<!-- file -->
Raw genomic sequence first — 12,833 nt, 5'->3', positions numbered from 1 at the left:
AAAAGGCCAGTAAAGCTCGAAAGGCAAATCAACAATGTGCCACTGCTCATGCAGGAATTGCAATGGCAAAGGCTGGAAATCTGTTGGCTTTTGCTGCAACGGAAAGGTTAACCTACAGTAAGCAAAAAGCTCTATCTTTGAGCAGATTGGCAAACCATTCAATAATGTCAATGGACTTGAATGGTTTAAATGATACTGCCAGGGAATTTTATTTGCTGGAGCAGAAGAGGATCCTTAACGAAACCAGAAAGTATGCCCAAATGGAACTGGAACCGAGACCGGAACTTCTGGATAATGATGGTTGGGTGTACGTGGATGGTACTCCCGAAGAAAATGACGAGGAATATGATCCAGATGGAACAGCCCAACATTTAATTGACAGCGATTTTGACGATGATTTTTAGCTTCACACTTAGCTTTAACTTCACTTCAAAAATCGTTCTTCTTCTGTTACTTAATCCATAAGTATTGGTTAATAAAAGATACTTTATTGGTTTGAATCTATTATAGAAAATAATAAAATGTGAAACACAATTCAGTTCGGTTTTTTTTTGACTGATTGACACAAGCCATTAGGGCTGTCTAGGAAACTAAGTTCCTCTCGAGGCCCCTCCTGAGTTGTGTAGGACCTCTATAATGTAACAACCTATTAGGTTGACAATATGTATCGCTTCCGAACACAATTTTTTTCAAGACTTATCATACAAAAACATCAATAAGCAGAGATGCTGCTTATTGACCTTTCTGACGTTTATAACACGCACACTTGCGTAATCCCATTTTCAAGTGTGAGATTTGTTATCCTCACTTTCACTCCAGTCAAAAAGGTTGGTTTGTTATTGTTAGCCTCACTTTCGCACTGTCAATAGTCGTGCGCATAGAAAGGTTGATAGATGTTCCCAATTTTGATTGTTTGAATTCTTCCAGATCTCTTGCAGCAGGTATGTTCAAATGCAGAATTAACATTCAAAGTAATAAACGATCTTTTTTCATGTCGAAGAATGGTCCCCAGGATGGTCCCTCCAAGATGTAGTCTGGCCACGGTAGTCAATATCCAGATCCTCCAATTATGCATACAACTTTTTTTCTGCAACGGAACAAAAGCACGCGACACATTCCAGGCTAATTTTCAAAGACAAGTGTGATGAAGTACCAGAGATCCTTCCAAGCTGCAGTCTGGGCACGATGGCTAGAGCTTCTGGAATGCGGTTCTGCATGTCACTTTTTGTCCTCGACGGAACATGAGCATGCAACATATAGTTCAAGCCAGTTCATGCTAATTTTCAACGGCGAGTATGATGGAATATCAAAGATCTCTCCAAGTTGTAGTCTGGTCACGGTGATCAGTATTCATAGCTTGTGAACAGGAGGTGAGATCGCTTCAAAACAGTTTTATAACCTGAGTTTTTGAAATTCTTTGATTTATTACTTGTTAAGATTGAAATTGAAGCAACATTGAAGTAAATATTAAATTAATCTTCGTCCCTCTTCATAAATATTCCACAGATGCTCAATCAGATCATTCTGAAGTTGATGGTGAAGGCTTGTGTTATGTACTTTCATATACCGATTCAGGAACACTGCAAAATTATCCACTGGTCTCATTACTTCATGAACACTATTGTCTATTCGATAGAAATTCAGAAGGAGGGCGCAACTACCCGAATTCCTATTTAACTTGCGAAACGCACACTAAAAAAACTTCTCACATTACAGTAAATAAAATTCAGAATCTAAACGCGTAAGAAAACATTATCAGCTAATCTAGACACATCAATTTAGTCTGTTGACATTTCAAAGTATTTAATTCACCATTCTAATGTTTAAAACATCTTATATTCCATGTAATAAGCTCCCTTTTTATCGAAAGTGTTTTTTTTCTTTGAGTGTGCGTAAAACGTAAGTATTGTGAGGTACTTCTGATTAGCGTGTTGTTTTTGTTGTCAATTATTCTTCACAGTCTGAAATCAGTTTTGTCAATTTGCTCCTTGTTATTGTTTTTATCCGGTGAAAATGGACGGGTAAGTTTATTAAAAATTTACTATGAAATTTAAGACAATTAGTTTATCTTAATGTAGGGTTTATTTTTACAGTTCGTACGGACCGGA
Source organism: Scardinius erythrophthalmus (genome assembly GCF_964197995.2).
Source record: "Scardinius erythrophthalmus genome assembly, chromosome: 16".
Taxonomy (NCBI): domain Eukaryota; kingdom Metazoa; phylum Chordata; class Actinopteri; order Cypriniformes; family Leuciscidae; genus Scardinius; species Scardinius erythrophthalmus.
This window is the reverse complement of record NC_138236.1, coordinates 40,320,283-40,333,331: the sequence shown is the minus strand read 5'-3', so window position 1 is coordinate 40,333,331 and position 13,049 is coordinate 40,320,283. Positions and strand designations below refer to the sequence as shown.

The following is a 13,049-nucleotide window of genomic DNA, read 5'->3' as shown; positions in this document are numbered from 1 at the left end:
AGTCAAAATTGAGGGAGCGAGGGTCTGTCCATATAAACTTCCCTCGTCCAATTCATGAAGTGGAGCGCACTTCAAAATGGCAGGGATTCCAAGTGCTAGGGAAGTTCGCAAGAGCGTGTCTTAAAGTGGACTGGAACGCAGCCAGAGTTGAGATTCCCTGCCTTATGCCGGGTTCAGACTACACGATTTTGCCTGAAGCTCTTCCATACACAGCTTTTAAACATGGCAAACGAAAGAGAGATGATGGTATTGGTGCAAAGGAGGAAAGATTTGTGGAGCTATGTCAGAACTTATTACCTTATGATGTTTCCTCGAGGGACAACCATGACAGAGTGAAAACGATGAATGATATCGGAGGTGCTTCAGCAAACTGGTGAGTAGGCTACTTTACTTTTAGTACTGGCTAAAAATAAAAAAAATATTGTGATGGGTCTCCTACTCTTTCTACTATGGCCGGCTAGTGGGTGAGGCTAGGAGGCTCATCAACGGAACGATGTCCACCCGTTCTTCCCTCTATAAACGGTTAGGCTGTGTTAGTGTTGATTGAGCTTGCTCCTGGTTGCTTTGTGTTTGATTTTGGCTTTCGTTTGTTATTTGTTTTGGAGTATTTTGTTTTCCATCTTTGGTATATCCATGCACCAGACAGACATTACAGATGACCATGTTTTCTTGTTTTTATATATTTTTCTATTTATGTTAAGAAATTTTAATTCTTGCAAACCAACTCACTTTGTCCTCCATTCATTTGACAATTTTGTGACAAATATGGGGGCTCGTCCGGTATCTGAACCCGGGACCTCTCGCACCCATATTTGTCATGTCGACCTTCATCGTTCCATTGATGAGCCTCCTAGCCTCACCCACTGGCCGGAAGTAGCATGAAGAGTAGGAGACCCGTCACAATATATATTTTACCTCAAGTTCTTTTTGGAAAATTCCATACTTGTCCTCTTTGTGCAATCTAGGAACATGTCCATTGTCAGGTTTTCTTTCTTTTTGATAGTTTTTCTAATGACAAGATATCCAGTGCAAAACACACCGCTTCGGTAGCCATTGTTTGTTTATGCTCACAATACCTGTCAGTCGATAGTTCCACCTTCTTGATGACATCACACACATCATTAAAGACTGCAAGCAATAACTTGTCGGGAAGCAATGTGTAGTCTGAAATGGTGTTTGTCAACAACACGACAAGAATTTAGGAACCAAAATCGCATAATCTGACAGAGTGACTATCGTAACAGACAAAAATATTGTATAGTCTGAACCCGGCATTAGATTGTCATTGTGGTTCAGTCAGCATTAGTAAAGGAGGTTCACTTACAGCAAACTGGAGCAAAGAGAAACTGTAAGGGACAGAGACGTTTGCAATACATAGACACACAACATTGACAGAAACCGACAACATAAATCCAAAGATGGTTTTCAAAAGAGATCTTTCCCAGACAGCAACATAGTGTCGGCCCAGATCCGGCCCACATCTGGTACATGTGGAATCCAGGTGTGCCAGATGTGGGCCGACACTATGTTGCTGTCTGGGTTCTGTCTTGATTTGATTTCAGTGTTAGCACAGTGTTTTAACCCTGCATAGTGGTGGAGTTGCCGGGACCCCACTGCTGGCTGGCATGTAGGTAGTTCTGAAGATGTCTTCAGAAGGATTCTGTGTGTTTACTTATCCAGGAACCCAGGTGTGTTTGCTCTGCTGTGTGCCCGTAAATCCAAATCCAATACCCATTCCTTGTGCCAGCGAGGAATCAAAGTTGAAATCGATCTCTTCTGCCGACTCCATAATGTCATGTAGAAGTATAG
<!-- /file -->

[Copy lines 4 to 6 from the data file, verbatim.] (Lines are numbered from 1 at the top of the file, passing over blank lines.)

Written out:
Source record: "Scardinius erythrophthalmus genome assembly, chromosome: 16".
Taxonomy (NCBI): domain Eukaryota; kingdom Metazoa; phylum Chordata; class Actinopteri; order Cypriniformes; family Leuciscidae; genus Scardinius; species Scardinius erythrophthalmus.
This window is the reverse complement of record NC_138236.1, coordinates 40,320,283-40,333,331: the sequence shown is the minus strand read 5'-3', so window position 1 is coordinate 40,333,331 and position 13,049 is coordinate 40,320,283. Positions and strand designations below refer to the sequence as shown.